Today’s dog sledding is a mix of everyday transportation and expedition travel experience. The dog sled drivers are always locals with a distinct understanding of their natural environment and a deep connection with their dogs.
Northern lights are part of Greenland’s identity. Northern lights bring a sense of connection with forces much greater than humans when it covers entire towns under swirls of red, green, magenta and blue. The northern lights are best experienced between September and April, and especially deeper into the winter when the nights are longer.
ICE & SNOW
The fact that 85% of Greenland is covered by an ice cap has a profound impact on climate, culture, everyday lives, and travel experiences throughout the country. Take the world famous Ilulissat Icefjord as a core example of the importance of the ice. Icebergs are pushed right from the Greenland Ice Sheet into the waters of the Disko Bay, providing rich fishing grounds to sustain local communities and giving visitors unique access to a truly phenomenal natural environment. Or consider how sea ice creates winter highways for dog sleds, snowfall creates water reservoirs, meltwater lakes act as power resources, and glaciers carve out the mountain ranges you hike through or fly over.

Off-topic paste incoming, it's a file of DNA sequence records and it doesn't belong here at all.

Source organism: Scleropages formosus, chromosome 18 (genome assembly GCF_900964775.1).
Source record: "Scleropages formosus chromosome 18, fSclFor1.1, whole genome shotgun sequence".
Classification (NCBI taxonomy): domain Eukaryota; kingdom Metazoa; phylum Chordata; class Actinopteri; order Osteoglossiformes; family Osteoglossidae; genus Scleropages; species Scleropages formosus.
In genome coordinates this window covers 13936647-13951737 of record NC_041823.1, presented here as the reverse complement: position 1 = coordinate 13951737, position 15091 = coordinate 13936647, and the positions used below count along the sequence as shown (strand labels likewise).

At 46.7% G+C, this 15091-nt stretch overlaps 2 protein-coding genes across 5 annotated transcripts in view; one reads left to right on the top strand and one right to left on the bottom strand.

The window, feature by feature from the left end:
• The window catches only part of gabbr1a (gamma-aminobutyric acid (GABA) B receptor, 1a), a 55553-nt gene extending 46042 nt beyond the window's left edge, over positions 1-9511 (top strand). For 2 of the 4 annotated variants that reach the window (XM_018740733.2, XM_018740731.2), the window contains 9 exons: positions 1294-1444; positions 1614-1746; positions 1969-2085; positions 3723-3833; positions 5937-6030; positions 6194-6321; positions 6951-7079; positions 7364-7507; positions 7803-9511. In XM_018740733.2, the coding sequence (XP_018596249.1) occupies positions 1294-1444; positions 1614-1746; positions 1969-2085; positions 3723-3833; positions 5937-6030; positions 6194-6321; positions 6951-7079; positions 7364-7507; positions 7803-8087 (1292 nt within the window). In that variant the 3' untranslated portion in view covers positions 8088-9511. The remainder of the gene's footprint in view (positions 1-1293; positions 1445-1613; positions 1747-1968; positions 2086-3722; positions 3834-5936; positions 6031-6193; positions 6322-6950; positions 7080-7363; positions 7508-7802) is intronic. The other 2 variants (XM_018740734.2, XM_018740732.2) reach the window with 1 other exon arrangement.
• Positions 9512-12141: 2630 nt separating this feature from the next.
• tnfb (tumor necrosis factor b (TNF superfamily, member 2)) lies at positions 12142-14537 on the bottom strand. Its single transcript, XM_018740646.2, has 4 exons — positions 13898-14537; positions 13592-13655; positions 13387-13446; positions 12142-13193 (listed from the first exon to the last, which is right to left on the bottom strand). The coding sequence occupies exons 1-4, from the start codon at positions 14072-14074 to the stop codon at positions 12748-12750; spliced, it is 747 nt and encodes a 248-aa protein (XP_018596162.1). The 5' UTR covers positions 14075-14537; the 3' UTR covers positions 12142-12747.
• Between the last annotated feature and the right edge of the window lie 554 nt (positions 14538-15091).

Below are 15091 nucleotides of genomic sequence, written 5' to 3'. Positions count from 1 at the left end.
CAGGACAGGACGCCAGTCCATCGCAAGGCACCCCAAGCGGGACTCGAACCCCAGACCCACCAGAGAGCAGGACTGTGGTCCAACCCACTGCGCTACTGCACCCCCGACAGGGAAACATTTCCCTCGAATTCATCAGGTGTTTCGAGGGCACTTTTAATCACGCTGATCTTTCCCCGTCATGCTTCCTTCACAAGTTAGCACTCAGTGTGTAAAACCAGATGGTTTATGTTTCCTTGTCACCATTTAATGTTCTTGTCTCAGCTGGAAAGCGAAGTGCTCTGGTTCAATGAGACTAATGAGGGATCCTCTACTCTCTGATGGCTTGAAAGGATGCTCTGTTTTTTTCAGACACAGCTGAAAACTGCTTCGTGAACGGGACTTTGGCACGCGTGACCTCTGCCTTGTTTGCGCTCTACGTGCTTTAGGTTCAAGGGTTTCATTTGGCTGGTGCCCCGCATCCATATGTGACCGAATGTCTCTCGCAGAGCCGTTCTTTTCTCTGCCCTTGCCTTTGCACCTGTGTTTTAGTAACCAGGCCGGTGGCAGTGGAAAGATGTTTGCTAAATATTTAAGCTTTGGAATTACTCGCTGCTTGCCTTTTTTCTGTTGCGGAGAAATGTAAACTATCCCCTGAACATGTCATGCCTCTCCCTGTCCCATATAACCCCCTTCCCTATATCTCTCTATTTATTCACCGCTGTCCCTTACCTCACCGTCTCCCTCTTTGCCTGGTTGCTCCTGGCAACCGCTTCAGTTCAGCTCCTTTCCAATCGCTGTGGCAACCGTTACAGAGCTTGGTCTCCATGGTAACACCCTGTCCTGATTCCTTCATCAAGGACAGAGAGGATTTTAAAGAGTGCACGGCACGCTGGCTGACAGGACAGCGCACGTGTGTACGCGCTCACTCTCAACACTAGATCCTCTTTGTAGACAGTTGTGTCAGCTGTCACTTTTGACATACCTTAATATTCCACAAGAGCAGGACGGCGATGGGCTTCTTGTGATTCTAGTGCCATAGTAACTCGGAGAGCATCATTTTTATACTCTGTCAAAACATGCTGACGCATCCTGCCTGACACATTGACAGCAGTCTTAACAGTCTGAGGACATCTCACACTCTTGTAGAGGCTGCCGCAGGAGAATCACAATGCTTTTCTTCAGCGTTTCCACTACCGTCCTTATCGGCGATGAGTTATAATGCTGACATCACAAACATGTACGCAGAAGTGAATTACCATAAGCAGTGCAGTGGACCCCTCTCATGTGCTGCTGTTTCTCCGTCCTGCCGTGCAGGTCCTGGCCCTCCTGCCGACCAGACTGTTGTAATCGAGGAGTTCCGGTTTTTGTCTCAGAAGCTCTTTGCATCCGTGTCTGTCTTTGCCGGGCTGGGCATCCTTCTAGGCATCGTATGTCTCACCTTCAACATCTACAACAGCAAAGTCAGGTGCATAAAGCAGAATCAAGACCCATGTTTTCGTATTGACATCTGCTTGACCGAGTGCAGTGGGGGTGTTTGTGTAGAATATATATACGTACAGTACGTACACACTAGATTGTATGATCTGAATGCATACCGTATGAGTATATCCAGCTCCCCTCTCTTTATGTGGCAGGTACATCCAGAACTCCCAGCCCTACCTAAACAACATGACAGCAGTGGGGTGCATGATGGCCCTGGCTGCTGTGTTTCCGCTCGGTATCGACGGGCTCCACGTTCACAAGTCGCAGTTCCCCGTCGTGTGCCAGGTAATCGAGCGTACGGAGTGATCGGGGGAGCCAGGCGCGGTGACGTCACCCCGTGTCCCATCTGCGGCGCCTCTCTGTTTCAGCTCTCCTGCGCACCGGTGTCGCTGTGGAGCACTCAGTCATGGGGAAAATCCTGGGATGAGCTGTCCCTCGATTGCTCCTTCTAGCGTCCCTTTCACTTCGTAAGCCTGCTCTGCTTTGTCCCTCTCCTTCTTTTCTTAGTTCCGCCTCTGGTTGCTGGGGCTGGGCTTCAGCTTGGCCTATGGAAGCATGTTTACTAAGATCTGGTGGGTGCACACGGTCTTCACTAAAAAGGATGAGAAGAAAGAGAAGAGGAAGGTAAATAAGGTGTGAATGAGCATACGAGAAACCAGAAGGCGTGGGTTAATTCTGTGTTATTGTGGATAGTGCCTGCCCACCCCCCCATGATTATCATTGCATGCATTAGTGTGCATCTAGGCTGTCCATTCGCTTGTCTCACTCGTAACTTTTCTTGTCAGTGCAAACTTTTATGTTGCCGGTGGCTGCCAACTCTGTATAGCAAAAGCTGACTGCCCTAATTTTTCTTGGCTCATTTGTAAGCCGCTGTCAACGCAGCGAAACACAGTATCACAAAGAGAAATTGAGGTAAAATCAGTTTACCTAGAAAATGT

The people are at the core of your experience in Greenland. You will meet them through cultural experiences and in everyday life in towns and villages. They are your local back country guides and boat skippers, hunters and dog sled drivers. Everywhere you go, the uniqueness of Greenland comes out through your meetings with the locals.
Whether it is by helicopter or fixed-wing aircraft, it is the ideal way to explore the largest island in the world.
Whale watching is possible pretty much everywhere in Greenland. The boats will take you out to the areas where the whales are usually spotted.